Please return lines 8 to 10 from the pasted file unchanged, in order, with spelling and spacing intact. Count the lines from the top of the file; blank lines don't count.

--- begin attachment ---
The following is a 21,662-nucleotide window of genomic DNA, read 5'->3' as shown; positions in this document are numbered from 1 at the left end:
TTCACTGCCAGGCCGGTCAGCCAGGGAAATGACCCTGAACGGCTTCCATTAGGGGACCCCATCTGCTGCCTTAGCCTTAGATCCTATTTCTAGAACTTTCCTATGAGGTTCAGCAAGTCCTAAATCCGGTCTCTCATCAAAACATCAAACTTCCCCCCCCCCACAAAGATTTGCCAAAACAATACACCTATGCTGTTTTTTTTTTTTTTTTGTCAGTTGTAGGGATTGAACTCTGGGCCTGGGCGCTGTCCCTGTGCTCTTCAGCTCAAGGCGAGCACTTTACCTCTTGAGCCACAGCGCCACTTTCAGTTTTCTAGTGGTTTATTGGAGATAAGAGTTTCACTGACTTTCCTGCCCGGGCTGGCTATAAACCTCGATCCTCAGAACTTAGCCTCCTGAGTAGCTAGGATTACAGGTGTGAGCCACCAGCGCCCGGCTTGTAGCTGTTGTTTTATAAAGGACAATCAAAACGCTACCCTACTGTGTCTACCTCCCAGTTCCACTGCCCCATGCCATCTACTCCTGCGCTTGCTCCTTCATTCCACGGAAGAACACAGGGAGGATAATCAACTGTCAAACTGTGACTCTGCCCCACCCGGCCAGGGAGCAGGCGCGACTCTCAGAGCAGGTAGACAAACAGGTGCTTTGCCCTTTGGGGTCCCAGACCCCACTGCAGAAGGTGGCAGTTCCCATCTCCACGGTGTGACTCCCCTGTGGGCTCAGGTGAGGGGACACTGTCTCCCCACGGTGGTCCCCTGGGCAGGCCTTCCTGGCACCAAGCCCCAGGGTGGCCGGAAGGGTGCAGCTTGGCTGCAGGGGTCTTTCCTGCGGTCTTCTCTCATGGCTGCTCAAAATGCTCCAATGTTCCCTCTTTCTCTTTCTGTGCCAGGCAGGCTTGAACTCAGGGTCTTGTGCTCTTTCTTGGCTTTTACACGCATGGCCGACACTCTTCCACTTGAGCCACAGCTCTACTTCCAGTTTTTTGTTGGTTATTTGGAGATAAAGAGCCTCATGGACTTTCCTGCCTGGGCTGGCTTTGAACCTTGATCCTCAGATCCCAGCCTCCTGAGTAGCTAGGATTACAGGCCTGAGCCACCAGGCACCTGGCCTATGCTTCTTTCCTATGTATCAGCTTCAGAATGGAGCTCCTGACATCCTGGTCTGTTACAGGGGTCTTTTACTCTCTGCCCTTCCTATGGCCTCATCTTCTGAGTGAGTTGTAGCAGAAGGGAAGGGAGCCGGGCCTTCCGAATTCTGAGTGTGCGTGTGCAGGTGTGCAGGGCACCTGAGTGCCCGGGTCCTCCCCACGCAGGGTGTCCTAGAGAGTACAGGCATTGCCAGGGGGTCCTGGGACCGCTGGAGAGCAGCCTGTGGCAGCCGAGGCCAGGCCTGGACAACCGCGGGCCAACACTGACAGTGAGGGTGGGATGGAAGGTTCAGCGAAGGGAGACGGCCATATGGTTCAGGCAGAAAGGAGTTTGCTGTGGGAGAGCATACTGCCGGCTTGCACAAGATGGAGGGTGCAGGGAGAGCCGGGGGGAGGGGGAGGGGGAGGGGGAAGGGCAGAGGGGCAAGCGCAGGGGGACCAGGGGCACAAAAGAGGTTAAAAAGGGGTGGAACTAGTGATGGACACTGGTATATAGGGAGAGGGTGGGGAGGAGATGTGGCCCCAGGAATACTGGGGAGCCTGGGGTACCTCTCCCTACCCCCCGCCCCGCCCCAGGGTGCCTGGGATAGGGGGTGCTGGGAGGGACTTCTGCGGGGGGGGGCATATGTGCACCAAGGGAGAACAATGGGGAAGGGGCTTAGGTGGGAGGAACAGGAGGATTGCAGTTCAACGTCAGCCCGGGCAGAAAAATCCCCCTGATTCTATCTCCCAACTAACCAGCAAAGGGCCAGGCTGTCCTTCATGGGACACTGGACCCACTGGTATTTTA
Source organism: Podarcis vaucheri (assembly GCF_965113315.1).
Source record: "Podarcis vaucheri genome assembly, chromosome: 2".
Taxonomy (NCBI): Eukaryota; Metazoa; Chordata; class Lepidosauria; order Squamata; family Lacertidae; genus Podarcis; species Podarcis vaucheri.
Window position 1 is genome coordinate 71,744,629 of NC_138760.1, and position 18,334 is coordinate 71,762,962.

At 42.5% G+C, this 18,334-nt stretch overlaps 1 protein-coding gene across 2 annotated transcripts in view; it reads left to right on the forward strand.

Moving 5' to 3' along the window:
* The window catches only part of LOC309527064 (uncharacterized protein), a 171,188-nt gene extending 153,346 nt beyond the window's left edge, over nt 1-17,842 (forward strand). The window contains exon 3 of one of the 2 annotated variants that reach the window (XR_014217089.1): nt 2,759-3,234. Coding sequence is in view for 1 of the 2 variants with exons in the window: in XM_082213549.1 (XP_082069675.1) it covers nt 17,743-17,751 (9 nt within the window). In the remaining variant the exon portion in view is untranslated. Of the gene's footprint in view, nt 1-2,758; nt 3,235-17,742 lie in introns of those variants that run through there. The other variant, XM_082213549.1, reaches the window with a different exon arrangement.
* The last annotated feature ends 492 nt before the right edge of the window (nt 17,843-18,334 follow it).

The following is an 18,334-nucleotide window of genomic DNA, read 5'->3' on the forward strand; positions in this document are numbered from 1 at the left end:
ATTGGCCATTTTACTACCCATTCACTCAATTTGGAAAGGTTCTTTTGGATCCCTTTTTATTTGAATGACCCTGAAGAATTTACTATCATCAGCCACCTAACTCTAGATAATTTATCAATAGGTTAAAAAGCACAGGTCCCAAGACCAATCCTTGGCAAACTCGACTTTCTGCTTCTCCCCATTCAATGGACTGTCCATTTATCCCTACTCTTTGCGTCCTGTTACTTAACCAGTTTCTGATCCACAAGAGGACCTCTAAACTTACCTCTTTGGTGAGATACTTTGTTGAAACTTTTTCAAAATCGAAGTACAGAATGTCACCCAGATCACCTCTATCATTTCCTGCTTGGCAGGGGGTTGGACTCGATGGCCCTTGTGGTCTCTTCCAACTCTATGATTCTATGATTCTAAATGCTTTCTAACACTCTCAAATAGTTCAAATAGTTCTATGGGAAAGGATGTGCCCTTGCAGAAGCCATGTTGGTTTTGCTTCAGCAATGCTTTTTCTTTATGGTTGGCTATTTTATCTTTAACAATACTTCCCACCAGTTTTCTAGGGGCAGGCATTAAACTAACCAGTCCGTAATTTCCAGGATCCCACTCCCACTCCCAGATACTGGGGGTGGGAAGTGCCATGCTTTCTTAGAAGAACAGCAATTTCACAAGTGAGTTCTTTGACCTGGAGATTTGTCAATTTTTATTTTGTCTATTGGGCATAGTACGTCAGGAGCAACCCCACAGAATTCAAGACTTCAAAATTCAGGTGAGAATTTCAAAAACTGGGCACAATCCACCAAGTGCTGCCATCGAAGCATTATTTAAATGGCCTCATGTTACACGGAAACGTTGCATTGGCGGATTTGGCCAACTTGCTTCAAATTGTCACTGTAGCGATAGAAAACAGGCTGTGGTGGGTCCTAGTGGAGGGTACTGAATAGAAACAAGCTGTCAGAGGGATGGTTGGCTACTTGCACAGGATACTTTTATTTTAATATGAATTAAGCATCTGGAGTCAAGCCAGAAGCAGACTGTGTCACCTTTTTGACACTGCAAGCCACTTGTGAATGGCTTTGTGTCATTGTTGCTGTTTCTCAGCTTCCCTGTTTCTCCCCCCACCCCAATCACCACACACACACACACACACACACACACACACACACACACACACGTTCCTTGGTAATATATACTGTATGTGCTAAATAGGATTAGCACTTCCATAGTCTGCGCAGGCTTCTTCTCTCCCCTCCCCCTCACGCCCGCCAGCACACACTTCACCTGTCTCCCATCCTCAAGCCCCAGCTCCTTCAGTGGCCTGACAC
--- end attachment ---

Moving 5' to 3' along the window:
* The window catches only part of LOC309527064 (uncharacterized protein), a 171,188-nt gene extending 153,346 nt beyond the window's left edge, over nt 1-17,842 (forward strand). The window contains exon 3 of one of the 2 annotated variants that reach the window (XR_014217089.1): nt 2,759-3,234. Coding sequence is in view for 1 of the 2 variants with exons in the window: in XM_082213549.1 (XP_082069675.1) it covers nt 17,743-17,751 (9 nt within the window). In the remaining variant the exon portion in view is untranslated. Of the gene's footprint in view, nt 1-2,758; nt 3,235-17,742 lie in introns of those variants that run through there. The other variant, XM_082213549.1, reaches the window with a different exon arrangement.
* The last annotated feature ends 492 nt before the right edge of the window (nt 17,843-18,334 follow it).